Looking out for invasive species in the Valley ahead of Spring
HARRISONBURG, Va. (WHSV) - National Invasive Species Week is wrapping up and the Virginia Department of Forestry is giving insight on what you should look out for.
A species is deemed invasive when it is introduced to a place it isn’t native to. Zachary Arnold, an Area Forester with VDOF said there are a number of ways a species of plant or insect can be transported from one place to another.
“They’ve come over for like ornamental purposes. Tree of heaven was one that was planted as an ornamental in the 1800′s,” he said. “Similar thing to Callery pear, which we see too. People liked to plant it. They thought was sterile, but it wasn’t, so it started to escape. Some invasive species came over in shipping containers. They didn’t know it was there in the pallet wood because they didn’t properly treat the pallet wood.”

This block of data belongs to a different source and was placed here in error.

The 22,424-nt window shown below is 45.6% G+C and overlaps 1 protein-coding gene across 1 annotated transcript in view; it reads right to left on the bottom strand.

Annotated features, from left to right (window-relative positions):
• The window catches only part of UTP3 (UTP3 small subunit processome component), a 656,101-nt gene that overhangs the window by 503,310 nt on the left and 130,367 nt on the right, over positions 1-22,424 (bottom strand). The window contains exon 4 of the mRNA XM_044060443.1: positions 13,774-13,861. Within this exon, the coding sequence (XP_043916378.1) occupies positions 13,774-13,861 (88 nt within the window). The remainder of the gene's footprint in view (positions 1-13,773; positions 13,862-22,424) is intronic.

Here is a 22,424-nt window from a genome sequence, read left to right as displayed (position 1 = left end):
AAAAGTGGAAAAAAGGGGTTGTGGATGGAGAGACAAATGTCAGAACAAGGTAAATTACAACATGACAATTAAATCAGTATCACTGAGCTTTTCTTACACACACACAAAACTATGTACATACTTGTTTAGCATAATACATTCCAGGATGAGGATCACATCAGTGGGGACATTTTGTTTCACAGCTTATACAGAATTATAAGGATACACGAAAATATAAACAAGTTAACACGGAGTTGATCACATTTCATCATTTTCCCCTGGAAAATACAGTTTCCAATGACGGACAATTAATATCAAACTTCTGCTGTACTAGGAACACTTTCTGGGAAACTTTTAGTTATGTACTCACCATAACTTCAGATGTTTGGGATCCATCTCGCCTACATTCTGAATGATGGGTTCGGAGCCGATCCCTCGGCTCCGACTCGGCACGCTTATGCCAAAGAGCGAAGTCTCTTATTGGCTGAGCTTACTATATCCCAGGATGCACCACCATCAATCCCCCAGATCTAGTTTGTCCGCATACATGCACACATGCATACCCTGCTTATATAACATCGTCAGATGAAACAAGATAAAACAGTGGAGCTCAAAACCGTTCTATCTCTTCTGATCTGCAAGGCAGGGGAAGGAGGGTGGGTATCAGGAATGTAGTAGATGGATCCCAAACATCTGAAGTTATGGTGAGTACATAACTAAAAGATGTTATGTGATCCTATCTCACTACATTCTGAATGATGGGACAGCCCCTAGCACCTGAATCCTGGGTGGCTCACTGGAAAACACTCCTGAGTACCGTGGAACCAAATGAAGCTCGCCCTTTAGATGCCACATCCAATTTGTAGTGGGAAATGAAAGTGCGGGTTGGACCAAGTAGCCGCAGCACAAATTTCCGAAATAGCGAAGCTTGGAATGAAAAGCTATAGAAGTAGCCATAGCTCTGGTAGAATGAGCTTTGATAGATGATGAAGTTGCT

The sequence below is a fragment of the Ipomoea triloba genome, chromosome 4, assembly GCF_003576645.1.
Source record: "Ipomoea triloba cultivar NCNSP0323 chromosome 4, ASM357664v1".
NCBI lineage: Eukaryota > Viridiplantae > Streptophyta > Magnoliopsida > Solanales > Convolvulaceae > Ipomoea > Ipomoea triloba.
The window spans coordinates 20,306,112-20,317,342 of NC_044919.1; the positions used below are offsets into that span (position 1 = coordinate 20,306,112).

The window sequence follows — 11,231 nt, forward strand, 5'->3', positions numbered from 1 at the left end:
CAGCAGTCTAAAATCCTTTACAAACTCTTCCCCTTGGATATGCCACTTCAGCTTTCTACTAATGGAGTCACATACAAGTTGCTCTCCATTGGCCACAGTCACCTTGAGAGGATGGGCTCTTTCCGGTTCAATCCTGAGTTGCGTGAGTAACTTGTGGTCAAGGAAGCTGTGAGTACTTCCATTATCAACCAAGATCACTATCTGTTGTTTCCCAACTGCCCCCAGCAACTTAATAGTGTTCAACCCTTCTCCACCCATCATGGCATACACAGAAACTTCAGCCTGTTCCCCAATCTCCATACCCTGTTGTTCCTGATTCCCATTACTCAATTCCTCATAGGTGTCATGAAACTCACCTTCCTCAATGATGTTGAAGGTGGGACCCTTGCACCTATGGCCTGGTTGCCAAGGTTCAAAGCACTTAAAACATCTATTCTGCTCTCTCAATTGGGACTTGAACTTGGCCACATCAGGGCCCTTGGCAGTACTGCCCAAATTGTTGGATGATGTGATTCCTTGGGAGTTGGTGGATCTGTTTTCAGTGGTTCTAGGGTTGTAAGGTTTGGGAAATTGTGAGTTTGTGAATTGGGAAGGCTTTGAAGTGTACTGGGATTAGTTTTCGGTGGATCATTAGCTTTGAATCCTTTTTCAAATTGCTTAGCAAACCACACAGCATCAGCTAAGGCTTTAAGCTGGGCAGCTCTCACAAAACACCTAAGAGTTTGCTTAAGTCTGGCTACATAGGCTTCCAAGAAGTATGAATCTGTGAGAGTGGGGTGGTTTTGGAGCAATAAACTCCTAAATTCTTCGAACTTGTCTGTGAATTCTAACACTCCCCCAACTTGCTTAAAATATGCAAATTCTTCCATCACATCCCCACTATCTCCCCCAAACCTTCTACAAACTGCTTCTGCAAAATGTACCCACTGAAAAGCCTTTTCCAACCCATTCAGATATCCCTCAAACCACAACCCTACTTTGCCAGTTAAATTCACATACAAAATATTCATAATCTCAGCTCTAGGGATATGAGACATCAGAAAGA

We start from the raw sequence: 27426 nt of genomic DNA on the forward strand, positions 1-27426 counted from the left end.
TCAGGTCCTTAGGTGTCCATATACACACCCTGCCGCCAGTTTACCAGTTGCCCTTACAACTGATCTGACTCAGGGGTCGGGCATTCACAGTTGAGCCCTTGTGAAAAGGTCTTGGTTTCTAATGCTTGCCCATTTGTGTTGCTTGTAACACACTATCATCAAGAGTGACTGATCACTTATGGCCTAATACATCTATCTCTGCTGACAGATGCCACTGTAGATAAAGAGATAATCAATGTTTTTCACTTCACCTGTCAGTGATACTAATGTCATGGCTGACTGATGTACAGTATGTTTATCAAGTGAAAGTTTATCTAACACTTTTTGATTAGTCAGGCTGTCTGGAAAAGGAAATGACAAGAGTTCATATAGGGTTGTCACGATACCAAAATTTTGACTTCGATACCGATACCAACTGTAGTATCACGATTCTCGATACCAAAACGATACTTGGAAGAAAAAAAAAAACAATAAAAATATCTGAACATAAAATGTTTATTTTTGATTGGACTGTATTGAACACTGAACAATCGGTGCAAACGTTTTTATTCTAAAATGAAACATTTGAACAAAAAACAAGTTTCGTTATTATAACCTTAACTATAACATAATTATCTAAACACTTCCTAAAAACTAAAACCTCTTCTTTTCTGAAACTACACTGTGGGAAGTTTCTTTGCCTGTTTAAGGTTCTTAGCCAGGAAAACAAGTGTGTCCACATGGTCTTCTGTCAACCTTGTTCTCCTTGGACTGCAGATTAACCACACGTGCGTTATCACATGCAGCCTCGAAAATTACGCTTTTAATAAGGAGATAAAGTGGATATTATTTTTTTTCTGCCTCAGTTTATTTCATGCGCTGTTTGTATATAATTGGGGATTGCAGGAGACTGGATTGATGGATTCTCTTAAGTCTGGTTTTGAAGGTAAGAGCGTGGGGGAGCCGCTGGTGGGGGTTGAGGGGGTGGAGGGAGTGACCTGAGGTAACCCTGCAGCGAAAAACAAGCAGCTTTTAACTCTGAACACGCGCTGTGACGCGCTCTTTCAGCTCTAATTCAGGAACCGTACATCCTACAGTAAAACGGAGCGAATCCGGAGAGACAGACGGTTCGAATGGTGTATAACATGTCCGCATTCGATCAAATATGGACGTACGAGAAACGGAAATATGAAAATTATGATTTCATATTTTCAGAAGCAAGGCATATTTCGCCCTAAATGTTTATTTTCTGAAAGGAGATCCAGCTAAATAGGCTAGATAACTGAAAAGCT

Invasive species can be dangerous as they can start to alter the current natural ecosystem.
Arnold said there is one invasive insect that they expect to become more common in the Valley- the spotted lanternfly.
“It was first seen in Pennsylvania in 2015 and that has slowly started migrating down South,” he said.
He added the insect will mainly be seen near a tree of heaven which is his native host crawling during its nymph stage or with a “gray-colored back with spots on its wings” and a red body with black dots underneath.
Arnold said methods of treating invasive species depend on what it is and the time of year, but the best method is to use Integrated Pest Management, a more scientific approach.
“You’re using biological control maybe, herbicides, or mechanical pulling the weeds up too in order to minimize the impact on the environment,” he said.
Now -just ahead of spring- is a good time to start noticing invasive species as Arnold said they peak earlier than native ones.
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